My teenaged hand-reared magpie couple make specific calls for cats, koalas and
eagles/soaring raptors. When I hear these calls I start looking and... sure
enough....(although sometimes they give the eagle call for distant planes).
on behalf of Stephen Ambrose
Sent: Monday, December 16, 2013 11:19 PM
To: 'Paul McDonald'; 'Shirley Cook'
Cc: 'Birding Aus'
Subject: : Alarm calls
As an aside, in the 1970s in Western Australia, Ian Rooke (Uni of Western
Australia) and Terry Knight (CSIRO) examined alarm calls of New Holland,
White-plumed and White-naped Honeyeaters. They found that specialised
ear-feathers were probably acting as pinna, assisting the honeyeaters to
better perceive the directions, locations and intensity of sounds. The
intensity and volume of the alarm call of individual honeyeaters are higher
the closer the predator is to them. Therefore, if an aerial predator flies
over a flock of honeyeaters, individuals can determine how close the
predator is to them and the direction it is flying over the flock by
listening to the intensity and volume of alarm calls of conspecifics in
their immediate area.
Rooke, I.J. & Knight, T.A. (1977). Alarm calls of honeyeaters with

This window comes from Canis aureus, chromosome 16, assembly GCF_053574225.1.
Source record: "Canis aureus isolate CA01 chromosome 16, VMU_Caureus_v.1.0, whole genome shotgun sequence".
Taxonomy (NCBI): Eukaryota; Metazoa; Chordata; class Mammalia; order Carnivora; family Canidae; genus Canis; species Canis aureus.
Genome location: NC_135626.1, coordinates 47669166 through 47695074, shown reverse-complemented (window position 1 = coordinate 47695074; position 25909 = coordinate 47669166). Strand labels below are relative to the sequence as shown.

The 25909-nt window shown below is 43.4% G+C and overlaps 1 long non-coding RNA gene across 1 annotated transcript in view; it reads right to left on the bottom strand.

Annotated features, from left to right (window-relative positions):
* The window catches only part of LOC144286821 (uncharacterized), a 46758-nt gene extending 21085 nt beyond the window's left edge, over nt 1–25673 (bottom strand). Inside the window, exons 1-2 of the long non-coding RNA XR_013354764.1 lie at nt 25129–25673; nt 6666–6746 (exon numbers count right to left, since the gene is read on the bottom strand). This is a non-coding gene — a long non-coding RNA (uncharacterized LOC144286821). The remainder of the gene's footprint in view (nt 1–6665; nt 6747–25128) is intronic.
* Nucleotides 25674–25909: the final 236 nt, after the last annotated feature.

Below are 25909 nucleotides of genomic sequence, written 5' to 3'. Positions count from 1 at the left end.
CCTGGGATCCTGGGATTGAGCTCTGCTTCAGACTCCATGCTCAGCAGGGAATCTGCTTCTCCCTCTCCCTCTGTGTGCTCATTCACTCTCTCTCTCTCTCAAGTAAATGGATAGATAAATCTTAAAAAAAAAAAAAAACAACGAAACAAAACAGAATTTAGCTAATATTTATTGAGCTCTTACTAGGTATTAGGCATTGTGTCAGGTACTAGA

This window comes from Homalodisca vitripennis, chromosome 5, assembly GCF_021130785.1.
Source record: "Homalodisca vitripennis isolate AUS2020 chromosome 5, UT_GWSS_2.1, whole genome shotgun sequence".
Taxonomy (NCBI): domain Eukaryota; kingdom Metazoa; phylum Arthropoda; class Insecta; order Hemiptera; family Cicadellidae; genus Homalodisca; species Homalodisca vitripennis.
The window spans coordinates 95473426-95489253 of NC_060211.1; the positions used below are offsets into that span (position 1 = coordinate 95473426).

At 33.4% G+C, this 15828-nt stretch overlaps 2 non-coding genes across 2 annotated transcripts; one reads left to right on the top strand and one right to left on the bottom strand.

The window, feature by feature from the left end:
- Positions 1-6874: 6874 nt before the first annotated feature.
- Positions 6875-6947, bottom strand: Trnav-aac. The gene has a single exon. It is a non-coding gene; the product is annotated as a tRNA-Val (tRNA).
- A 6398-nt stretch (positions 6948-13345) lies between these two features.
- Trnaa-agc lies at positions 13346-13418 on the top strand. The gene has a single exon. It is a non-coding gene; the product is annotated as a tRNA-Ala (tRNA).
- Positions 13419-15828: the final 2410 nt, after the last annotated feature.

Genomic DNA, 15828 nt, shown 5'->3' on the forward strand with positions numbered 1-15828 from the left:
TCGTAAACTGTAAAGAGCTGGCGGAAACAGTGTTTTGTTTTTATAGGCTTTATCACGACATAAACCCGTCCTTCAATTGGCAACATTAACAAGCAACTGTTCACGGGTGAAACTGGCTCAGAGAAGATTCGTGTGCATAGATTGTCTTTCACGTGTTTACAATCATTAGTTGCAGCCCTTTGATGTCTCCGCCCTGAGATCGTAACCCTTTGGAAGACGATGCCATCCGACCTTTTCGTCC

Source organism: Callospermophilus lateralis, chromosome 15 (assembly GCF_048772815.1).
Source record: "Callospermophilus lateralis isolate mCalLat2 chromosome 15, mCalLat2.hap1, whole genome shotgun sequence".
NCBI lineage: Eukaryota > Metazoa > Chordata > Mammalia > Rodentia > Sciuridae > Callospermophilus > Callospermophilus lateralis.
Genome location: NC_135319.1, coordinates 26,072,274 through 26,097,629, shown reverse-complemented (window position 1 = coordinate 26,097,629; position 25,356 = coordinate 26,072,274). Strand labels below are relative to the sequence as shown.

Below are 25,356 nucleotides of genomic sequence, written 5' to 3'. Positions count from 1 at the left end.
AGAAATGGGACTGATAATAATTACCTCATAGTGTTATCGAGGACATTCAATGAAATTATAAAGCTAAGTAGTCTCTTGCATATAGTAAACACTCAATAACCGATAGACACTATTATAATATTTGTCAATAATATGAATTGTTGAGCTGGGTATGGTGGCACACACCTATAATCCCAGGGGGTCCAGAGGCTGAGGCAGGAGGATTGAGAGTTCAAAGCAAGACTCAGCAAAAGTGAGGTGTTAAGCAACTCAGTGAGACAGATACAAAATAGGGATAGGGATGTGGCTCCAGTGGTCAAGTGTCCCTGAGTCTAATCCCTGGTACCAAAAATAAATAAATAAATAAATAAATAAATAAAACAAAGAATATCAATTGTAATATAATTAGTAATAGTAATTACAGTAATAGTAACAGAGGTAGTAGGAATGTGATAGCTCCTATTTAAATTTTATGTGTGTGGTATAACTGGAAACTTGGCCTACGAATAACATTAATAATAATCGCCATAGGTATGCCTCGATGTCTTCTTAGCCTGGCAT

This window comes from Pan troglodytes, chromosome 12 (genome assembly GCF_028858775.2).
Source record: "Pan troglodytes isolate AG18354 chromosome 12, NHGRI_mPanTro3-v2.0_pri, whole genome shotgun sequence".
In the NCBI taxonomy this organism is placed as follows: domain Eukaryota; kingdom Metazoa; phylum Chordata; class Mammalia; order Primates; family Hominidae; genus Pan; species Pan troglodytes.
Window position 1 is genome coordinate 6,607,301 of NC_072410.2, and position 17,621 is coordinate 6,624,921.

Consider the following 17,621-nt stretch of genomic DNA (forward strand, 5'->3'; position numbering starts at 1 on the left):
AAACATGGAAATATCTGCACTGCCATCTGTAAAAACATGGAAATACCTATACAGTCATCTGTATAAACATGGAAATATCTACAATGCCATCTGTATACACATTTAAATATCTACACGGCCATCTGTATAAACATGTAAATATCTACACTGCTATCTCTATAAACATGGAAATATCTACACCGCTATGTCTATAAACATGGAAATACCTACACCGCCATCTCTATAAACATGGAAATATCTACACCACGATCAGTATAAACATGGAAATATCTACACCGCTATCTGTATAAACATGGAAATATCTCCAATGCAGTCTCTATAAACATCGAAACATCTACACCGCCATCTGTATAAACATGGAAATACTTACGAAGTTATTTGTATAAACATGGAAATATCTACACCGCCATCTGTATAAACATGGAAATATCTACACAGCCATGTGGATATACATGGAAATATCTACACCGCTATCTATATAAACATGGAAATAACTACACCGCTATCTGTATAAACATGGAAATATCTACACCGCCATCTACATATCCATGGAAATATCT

reference to locating sources of sound. Emu 77: 193-198.
The alarm calls that are given in response to a flying hawk by the New
Holland Honeyeater Phylidonyris novaehollandiae, the White-plumed Honeyeater
Lichenostomus penicillatus and the White-naped Honeyeater Melithreptus
lunatus are described. Animals locate sources of sound by comparing
differences in intensity, phase and timing cues of the incident sound at
each ear. These processes are explained and previous explanation is
criticized. Some animals create more directional cues from incident sound
with pinna. The structure of the alarm calls of honeyeaters makes them easy
to locate and some honeyeaters possess specialized ear-feathers that may
function as pinna. The function of the alarm calls is discussed with
reference to survival value.